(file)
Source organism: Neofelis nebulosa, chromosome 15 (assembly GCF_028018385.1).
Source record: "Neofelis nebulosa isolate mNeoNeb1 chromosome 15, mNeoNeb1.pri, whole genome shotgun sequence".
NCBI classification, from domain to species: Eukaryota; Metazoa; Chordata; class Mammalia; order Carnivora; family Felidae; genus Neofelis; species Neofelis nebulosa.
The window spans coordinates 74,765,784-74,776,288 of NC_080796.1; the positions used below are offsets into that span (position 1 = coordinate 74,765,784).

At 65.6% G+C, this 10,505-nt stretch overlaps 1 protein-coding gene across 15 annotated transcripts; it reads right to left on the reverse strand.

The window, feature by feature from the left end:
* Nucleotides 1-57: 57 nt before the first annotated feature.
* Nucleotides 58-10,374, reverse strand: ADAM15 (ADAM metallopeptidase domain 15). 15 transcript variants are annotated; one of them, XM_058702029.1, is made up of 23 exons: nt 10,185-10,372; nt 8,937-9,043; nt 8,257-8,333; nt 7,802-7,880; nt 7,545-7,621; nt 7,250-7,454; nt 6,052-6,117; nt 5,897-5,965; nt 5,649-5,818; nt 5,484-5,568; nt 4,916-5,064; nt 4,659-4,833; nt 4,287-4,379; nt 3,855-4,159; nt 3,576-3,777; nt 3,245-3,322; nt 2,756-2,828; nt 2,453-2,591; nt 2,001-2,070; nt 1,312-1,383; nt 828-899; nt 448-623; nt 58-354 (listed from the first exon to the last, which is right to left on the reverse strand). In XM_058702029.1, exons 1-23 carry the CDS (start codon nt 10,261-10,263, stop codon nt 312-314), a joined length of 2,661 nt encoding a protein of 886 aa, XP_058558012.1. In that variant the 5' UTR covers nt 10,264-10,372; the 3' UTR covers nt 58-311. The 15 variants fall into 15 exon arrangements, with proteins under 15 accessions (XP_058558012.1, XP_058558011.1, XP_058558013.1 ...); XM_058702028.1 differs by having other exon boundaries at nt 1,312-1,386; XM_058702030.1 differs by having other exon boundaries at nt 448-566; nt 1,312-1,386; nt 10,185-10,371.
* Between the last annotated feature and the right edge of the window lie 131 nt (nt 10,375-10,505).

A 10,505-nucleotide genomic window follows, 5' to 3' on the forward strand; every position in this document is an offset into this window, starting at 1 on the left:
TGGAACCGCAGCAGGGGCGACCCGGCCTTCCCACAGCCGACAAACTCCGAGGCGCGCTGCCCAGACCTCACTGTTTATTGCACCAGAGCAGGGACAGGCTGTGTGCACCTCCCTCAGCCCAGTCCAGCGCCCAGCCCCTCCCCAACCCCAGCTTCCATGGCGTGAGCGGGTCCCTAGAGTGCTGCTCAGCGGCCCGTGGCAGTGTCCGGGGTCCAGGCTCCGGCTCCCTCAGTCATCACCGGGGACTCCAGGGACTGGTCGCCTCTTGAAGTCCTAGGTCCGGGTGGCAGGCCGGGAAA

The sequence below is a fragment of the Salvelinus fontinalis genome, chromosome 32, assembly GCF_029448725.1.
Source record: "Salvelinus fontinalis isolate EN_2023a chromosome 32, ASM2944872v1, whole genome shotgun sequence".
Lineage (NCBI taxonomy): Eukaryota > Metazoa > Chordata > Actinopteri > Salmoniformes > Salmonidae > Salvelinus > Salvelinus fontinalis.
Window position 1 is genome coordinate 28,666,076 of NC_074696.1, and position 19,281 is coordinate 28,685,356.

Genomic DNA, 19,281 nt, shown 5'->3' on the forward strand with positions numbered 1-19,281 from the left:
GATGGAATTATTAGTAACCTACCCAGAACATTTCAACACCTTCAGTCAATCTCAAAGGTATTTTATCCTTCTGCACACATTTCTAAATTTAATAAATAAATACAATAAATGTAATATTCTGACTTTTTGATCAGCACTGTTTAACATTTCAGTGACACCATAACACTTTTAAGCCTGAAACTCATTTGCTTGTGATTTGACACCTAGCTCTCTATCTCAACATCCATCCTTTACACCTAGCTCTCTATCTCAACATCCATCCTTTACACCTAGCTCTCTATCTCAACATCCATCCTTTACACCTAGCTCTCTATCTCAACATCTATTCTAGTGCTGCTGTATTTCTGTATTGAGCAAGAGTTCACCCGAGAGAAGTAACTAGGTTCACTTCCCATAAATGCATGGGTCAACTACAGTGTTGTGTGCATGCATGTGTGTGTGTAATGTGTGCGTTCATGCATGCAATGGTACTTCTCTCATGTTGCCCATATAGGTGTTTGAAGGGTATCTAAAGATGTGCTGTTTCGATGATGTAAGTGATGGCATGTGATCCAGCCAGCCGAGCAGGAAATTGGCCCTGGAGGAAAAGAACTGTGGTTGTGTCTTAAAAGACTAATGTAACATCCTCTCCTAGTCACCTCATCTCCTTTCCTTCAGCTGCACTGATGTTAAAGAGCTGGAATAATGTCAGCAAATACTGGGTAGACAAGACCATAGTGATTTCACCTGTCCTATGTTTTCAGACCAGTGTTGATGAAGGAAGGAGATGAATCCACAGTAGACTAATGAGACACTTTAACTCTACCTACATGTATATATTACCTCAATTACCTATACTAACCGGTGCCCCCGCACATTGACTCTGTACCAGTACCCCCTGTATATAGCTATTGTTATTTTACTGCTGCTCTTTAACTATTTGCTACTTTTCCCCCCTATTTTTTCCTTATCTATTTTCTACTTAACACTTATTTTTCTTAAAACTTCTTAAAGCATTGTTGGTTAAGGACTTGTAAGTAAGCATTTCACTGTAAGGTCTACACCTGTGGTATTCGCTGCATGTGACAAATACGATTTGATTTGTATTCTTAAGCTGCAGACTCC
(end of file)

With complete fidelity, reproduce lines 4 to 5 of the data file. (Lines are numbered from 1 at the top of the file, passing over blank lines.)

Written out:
The window spans coordinates 74,765,784-74,776,288 of NC_080796.1; the positions used below are offsets into that span (position 1 = coordinate 74,765,784).

At 65.6% G+C, this 10,505-nt stretch overlaps 1 protein-coding gene across 15 annotated transcripts; it reads right to left on the reverse strand.